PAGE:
Saskatchewan’s advocate for children and youth has released his report on the September 2017 death of a five-year-old boy who drowned in a storm water retention pond near Saskatoon’s École Dundonald School.
A coroner’s report confirmed Ahmedsadiq Hussein Elmmi drowned after running to the pond during recess on his very first full day of school. A subsequent report from Saskatoon Public Schools revealed the boy’s parents had been in contact regarding their son’s diagnosis of autism, and had worked alongside educators to come up with a plan for their child.
That plan called for an educational assistant (EA) to monitor Elmmi and hold his hand throughout recess periods as he was prone to run towards traffic and water.
The school board report stated that a different EA took over monitoring Elmmi during recess. After a few attempts to run, he eventually managed to pull away and ran towards a nearby slide. At this point, the EA became briefly distracted, then noticed Elmmi was missing. Staff then found the boy lying unresponsive in the pond, at which time he was rushed to hospital where he was pronounced dead.
In line with the legislation governing his office, provincial child advocate Corey O’Soup’s report doesn’t use Elmmi’s real name, referring to him instead as “Angel.”
O’Soup’s report focused on how the Ministry of Education and the school board handled integrating Elmmi into class.
He wrote that staff worked hard to come up with a safety plan for Elmmi before the start of the school year. However, O’Soup noted that issues were raised prior to his arrival at Dundonald.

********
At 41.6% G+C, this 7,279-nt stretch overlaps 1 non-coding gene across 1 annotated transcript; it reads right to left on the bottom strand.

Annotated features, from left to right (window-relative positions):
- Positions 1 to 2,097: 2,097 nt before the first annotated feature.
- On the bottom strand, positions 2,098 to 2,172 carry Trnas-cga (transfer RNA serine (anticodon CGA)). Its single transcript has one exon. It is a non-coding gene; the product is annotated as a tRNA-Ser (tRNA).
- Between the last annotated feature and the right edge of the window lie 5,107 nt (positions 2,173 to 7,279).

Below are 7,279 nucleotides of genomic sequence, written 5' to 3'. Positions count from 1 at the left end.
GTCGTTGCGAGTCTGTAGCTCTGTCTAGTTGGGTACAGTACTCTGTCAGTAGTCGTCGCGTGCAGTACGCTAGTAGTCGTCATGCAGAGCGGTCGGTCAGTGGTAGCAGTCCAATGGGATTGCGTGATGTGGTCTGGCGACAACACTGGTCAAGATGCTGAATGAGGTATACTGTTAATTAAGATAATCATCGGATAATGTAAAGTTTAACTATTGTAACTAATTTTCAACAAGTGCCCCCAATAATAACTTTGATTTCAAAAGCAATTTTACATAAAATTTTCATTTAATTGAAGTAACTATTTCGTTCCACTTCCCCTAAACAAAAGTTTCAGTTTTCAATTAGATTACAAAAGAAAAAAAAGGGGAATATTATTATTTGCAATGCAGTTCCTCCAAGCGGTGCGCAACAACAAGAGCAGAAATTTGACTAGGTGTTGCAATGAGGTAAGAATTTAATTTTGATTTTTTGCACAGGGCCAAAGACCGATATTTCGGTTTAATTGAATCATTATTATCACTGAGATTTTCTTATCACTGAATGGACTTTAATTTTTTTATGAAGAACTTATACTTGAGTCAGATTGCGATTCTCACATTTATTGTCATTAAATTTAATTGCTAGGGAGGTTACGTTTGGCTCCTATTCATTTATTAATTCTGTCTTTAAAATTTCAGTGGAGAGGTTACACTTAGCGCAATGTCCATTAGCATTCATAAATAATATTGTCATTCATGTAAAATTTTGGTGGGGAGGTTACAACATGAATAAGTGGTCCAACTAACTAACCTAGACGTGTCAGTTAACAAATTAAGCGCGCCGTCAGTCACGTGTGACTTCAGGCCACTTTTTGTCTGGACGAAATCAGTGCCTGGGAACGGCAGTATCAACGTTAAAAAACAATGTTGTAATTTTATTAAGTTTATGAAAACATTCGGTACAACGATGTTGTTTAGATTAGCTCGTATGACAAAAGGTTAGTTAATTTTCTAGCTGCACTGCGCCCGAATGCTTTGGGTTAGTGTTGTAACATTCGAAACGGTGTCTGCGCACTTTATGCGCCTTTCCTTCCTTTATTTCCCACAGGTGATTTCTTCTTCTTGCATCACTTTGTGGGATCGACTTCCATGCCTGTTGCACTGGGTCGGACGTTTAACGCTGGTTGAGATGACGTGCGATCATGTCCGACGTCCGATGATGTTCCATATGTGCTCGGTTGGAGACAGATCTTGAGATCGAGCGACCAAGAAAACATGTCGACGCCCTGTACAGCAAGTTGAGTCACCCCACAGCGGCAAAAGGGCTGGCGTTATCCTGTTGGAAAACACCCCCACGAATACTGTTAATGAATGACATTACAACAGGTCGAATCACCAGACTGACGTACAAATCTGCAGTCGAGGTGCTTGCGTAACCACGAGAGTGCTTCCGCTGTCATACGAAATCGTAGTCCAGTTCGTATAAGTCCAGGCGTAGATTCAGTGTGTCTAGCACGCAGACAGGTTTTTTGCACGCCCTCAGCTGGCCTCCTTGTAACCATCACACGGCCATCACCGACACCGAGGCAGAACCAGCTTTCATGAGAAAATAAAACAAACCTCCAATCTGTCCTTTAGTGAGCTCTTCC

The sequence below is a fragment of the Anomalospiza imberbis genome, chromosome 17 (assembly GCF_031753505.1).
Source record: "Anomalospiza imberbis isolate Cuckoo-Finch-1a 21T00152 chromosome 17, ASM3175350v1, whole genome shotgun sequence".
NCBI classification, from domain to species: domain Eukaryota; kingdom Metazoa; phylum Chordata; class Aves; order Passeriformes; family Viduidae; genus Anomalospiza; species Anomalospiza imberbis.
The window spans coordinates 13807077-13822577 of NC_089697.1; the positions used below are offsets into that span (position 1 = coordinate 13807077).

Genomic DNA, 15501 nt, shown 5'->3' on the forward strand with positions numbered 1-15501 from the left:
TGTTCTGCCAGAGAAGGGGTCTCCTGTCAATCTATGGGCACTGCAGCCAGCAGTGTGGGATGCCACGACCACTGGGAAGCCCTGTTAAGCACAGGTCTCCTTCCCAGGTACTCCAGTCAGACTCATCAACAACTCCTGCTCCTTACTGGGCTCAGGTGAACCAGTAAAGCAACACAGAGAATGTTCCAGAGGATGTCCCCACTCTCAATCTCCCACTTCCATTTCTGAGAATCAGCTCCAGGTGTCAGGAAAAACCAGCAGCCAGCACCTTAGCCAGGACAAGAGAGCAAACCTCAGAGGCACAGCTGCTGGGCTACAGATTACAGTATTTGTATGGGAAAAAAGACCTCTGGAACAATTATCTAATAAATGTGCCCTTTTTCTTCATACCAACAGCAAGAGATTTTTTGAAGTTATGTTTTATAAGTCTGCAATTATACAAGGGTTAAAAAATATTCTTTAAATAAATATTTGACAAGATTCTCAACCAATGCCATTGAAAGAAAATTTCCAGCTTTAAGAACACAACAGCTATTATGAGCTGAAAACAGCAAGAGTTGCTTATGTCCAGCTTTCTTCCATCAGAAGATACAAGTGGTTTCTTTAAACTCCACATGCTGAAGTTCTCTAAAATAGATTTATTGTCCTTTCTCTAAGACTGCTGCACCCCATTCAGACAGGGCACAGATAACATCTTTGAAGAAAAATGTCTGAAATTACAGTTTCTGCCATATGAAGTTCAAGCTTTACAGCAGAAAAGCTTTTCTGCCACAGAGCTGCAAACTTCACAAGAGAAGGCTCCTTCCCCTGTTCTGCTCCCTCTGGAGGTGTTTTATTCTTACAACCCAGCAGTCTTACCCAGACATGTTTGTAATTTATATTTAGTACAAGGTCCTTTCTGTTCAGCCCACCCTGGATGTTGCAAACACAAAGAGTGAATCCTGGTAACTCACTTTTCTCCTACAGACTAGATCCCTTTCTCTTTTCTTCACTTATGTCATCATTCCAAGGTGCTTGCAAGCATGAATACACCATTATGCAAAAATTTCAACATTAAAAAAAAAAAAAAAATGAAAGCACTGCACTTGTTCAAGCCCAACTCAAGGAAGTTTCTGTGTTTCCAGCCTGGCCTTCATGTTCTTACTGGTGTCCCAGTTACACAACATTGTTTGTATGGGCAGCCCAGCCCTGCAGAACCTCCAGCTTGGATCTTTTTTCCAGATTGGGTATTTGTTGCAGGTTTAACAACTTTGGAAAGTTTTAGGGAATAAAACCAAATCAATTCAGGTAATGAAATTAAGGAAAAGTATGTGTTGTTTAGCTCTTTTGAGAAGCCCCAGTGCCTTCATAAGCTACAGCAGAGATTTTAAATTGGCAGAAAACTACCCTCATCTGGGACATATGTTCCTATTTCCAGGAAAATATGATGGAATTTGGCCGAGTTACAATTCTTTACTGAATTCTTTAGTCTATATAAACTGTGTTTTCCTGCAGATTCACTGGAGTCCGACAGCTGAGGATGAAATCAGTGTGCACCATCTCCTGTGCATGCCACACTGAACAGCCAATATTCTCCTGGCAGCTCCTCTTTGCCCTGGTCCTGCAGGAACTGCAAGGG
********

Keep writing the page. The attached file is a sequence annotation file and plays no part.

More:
“We also found that in the days leading up to Angel’s first full day of school, staff appropriately raised their growing concerns about safely integrating him into school,” O’Soup wrote.
O’Soup’s report exonerated the EA who was monitoring Elmmi at recess, noting the staff member was not made fully aware of the boy’s needs.
“By not fully sharing this safety plan or ample information about Angel’s special needs with the EA assigned to Angel for recess,our review found that the EA was placed in an untenable position.”
O’Soup went on to write that the full scope of the boy’s safety plan was not implemented on his first day of class. He also criticized the school for lacking a policy on outdoor student safety in light of the nearby pond.
“Consequently, I find that Angel’s death was preventable,” O’Soup told reporters.
The child advocate’s report contained 11 recommendations for the ministry, Saskatoon Public Schools and for Dundonald itself.
Those included a call for the ministry to direct all school boards in Saskatchewan to maintain cumulative records of all kids with special needs. Other recommendations called for beefing up requirements for schools to communicate between themselves when transferring a child with special needs.
Other recommendations called for Saskatoon Public Schools to require any school near a potentially hazardous external feature, such as a pond, to develop written plans for keeping kids safe.
The report also called on the ministry to work with all Saskatchewan school boards to identify hazards near the province’s schools and come up with appropriate plans for keeping kids safe.
Hours before the report’s release, Elmmi’s parents filed a lawsuit against Saskatoon Public Schools and the City of Saskatoon, alleging gross negligence in the child’s death.
—With files from 650 CKOM’s Chris Vandenbreekel.